• Eat Healthy Protein – When it comes to eating protein, your body needs some protein to run properly. However, it can make protein out of the food you consume if you are consuming enough calories. You only need about 15 percent of your caloric intake to be from protein, but you can go up to 30 percent if that makes you feel better. Choose from lean fish, turkey, chicken, beef, pork, and tofu. Choose cage-free, grass-fed, organic choices in the right serving sizes, which for most people is about the size of the palm of your hand.
  • Eat the Right Serving Sizes – Whether we like it or not, calories matter. You can find out what your calorie needs are by looking at a chart, or you can even get tested to find out how much your body metabolizes. Just go by the weight you want to be on the chart ( For example, a 5-foot 5-inch 52-year-old woman who weighs or wants to weigh 135 pounds can eat about 1223 calories a day if she only sits around and never moves. That’s the baseline that she needs to maintain this weight.
  • Eat When You’re Hungry – You really don’t need to eat at prescribed times. Just because the clock says it’s time to eat, doesn’t mean you need to eat. If you are not hungry, you don’t need to eat. If you just eat when you have real stomach hunger, you usually can’t overeat. If you need to be on top of your game brain-wise, it’s a great day for starting the day with a fruit and yogurt smoothie bowl.
  • Eat Fruit – Some people are afraid of fruit but if you don’t have any health conditions that require you to avoid it then you should eat fruit. Don’t drink fruit. Eat it. Colorful fruits such as berries, can be fantastic for brain health. Dementia is marked by plaque build-up in the brain, but fruit can help reduce that.

You don’t have to be perfect to experience the benefits of eating right when it comes to your brain health. Add in exercise to enhance the benefits of a proper diet.

Using Exercise to Keep your Mind Sharp

set of fitness equipment placed on marble surface
Photo by Karolina Grabowska on

No matter your age or physical fitness level right now, moving more is going to benefit you unless you have an illness where your doctor asks you not to move. And that is very rare because the human body simply works better when it’s in motion regularly. In fact, it’s said that sitting more than four hours a day at a stretch is worse than smoking.

Like most things, it really doesn’t take much to make exercise pay off. Here are a few tips to get started:

  • Do What You Love Doing – Don’t think that you must do any type of exercise you don’t like. The important thing is to do something each day. Even if all you do is go for a thirty-minute walk after dinner, that’s better than doing nothing.
  • Try Something New at least Once – If you’re not sure about something and you think it’s safe for you to try (ask your doctor if you’re unsure), go ahead and try it at least once. You might love rebounding, hot yoga, pole dancing or the new 10X routine that has been trending. Try it and you may like it.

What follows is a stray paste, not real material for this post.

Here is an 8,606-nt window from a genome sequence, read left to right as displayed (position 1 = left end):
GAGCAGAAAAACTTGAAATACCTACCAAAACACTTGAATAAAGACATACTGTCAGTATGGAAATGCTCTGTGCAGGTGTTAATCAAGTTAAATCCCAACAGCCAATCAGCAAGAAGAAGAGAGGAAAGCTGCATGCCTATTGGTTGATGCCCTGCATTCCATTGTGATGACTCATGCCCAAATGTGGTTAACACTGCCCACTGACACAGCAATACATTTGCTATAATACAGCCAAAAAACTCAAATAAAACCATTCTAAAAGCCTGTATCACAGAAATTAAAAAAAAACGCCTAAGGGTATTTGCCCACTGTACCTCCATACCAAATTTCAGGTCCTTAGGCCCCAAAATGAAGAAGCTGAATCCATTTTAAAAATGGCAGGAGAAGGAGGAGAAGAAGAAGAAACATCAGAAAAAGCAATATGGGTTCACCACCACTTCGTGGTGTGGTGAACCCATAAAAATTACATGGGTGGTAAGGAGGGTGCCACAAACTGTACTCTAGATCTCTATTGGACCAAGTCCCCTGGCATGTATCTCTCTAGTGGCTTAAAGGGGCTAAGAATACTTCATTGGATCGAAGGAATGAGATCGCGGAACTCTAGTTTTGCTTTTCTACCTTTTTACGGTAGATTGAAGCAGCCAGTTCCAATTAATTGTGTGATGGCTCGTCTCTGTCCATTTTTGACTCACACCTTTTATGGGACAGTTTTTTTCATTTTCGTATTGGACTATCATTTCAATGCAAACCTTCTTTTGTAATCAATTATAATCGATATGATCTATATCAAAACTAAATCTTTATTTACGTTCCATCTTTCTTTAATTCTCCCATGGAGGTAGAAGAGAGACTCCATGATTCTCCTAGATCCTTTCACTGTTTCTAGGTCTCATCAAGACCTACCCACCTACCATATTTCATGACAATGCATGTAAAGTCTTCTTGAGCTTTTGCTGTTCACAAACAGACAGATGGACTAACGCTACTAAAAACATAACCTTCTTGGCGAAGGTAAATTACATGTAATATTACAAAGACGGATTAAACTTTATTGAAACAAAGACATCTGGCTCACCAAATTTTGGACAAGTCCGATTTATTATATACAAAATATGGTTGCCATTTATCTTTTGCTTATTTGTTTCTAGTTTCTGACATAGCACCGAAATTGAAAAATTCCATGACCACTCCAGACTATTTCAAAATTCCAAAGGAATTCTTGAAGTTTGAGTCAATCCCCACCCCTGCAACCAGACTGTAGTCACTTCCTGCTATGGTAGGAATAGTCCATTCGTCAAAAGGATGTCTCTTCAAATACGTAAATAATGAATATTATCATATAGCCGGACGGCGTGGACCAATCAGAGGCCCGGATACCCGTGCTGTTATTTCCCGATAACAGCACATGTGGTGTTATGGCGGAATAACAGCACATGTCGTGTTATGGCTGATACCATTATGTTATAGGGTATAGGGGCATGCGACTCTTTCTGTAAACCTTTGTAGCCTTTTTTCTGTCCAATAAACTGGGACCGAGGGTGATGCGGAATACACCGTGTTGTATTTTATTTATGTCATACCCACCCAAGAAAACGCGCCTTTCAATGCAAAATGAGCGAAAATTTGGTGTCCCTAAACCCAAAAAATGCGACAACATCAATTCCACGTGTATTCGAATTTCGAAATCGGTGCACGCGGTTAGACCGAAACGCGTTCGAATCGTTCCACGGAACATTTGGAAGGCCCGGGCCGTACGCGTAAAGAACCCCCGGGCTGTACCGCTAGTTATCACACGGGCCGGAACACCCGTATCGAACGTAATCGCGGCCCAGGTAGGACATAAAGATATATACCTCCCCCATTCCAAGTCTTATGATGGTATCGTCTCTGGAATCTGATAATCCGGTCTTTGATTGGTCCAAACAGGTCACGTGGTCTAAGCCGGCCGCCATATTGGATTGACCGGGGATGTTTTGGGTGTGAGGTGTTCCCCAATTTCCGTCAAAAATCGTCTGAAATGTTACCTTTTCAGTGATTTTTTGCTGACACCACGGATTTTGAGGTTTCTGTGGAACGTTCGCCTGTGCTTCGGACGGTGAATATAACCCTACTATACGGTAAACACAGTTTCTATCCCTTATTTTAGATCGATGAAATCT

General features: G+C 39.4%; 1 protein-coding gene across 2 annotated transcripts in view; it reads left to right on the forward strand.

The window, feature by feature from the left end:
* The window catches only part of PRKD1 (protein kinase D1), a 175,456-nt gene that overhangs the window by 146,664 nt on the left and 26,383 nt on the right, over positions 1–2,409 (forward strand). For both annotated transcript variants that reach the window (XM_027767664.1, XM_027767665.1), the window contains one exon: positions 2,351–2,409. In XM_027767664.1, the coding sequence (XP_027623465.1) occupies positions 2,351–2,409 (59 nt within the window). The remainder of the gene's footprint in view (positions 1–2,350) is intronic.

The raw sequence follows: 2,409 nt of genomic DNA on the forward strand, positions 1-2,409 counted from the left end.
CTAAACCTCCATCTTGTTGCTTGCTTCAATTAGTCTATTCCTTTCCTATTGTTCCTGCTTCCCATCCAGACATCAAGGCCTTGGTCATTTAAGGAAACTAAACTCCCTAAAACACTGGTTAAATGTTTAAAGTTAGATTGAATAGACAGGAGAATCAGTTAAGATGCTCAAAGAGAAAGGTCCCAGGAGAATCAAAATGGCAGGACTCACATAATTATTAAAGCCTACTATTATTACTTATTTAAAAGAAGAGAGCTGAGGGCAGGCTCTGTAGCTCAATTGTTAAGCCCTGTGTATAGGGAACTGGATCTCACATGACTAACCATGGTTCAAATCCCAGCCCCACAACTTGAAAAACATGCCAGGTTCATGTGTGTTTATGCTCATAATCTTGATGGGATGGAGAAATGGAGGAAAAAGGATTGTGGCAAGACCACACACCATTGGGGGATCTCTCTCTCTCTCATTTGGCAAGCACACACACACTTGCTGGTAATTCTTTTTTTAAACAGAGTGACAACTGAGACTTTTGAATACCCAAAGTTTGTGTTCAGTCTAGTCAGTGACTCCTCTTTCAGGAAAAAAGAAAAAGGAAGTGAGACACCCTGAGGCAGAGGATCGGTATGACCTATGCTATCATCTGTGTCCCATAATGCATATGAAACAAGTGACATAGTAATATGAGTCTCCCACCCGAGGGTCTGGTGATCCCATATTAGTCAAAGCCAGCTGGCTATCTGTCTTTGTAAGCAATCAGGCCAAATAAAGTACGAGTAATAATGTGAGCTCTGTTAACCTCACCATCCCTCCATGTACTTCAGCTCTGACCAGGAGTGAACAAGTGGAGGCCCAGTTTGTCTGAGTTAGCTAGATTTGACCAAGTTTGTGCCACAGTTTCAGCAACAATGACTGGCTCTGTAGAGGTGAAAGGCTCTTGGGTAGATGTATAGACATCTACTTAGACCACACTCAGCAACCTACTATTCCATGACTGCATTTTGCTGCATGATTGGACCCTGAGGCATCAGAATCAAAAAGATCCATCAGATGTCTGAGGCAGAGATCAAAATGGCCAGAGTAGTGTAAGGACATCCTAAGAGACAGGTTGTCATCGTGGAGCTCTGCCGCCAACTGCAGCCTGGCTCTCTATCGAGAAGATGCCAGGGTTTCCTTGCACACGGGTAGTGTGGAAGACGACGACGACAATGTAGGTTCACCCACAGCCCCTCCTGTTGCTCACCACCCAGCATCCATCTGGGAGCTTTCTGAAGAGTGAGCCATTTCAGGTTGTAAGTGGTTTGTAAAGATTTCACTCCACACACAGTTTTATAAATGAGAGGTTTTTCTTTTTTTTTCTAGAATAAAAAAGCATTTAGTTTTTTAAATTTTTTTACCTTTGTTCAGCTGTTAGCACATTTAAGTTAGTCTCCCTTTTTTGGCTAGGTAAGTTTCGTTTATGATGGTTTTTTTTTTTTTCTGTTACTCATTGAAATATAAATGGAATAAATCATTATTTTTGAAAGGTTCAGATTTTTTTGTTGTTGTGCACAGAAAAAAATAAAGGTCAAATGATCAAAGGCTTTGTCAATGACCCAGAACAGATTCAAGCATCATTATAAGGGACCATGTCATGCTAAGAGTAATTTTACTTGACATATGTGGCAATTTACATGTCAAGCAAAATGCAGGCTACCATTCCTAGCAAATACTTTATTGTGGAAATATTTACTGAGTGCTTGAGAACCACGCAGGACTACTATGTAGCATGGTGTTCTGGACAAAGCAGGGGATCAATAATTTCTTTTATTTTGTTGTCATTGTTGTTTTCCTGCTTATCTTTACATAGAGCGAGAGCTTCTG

• Try a Group Class – One way to get motivated is to go to a group class. Group classes often have an emphasis on helping motivate each other. It’s also fun to socialize at the same time. Try a group water aerobics class or cycling class so that you challenge yourself.
  • Exercise at Home – If you don’t want to be around other people when you work up that purifying sweat then you can workout at home. There are videos with all types of exercise classes right on your television or computer.
  • Find a Friend – If you have some energetic friends then make it a team effort. You can make it a regular date to do something physical together. The exercise dates can include local hikes, indoor rock climbing, biking, tai chi classes and the list goes on and on.
  • Learn from an Expert – When you are learning something new, it’s also a good idea (if you can afford it) to take a class or hire a personal trainer. You may also enjoy the movements more when you know how to do them right and avoid hurting yourself.
  • Join a Team – If you enjoy team sports, it’s a great way to ensure that you get your exercise while building a social life. And yes, there are team sports in all kinds of games for all ages in many areas. If there isn’t one locallly, you can organize one of your own.

Ensuring that you exercise and keep moving every single day is essential. You only need a brisk 30-minute walk daily in order to maintain health. If you want to build muscle or lose weight through exercise, you may need to plan something more intense. The trick, is to mix it up and do different things each day that are fun and exciting.

Rest and Relaxation to Keep Your Mind Sharp

couple under hut beside sea and infinity pool
Photo by Asad Photo Maldives on

When you go to a psychiatrist, one of the first tests that they give you is a memory test. They will ask you to memorize three words they tell you something like ball, train, and hat and then at the end of your visit they’ll want you to repeat those things to them. If you cannot remember, it shows them that you may have too much stress in your life.